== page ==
The largest ever genetic study to be published in a scientific journal has revealed a link between human genes and how long people are likely to stay in school.
Genetic Variants Linked To Educational Attainment
Researchers of the study, which was published in the journal Nature Genetics and involved more than 1.1 million participants from 15 countries, identified more than 1,200 genetic variants linked to a person's educational attainment.
Study researcher Robbee Wedow, from the University of Colorado at Boulder, and colleagues also developed the so-called polygenic scoring system that can roughly predict how educated a person is based on his or her DNA.
The researchers said that individual gene variants have little predictive value but the combination of the 1,271 associated gene variants, which include those with a role in neurotransmitter secretion and neuron to neuron communications, can explain variations in educational attainment and cognitive performance.
"For the SNPs taken together, we found evidence of heterogeneous effects across environments." the researchers wrote in their study. "A joint (multi-phenotype) analysis of educational attainment and three related cognitive phenotypes generates polygenic scores that explain 11-13% of the variance in educational attainment and 7-10% of the variance in cognitive performance."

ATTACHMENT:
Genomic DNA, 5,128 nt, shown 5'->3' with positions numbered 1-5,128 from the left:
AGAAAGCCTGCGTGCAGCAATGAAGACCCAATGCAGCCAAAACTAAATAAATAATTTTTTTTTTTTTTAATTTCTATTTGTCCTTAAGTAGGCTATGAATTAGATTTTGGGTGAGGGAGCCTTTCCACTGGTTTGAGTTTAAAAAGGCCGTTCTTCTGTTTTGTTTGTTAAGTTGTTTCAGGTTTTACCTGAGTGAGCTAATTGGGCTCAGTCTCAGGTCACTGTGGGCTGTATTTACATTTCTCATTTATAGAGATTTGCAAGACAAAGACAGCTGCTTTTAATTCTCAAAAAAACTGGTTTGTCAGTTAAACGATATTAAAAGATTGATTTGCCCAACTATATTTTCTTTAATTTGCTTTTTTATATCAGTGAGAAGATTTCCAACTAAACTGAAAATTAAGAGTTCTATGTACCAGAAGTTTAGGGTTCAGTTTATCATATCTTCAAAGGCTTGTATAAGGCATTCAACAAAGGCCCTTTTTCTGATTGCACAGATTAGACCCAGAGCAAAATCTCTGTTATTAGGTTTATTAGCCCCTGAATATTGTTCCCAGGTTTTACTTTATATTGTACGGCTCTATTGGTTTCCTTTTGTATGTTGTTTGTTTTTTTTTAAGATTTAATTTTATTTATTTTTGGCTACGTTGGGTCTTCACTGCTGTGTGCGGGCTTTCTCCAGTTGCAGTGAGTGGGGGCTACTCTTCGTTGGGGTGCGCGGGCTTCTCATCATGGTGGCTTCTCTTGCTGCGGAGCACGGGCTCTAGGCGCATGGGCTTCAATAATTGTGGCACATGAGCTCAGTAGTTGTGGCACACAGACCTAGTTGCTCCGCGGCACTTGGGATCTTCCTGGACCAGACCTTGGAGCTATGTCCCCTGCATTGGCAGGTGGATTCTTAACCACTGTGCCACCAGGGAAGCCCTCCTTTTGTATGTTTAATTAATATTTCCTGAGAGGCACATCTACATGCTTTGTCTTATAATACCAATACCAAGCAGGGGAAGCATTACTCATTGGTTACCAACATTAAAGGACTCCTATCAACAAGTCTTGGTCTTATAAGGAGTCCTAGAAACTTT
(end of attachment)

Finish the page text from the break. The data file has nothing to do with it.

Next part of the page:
Those with the lowest genetic scores only have a 10 percent chance of having graduated from college. Those with the highest genetic score, on the other hand, have a 50 percent chance of attaining a college education.
"Individuals with high polygenic scores have, on average, higher levels of education than those with lower polygenic scores," the researchers said. "We found that in a U.S. sample of young adults (the National Longitudinal Study of Adolescent to Adult Health), 12% of those with the lowest 20% of polygenic scores graduated from college, compared with 57% of those with the highest 20% of polygenic scores."
A 2016 study also found evidence suggesting that educational level is determined by genes. Wedow nonetheless said that the polygenic score is not deterministic of academic success. Having a low score does not absolutely mean that a person will not achieve a high level of education. He cited that family situation, ambition, socioeconomic status, and other factors play bigger roles than genes.
The researchers said that the findings of the study may be useful for social and medical scientists who can use these to explore the effects of genetic variants on environmental conditions. They said that these could also provide a clearer picture of how genetics and the environment influence educational attainment.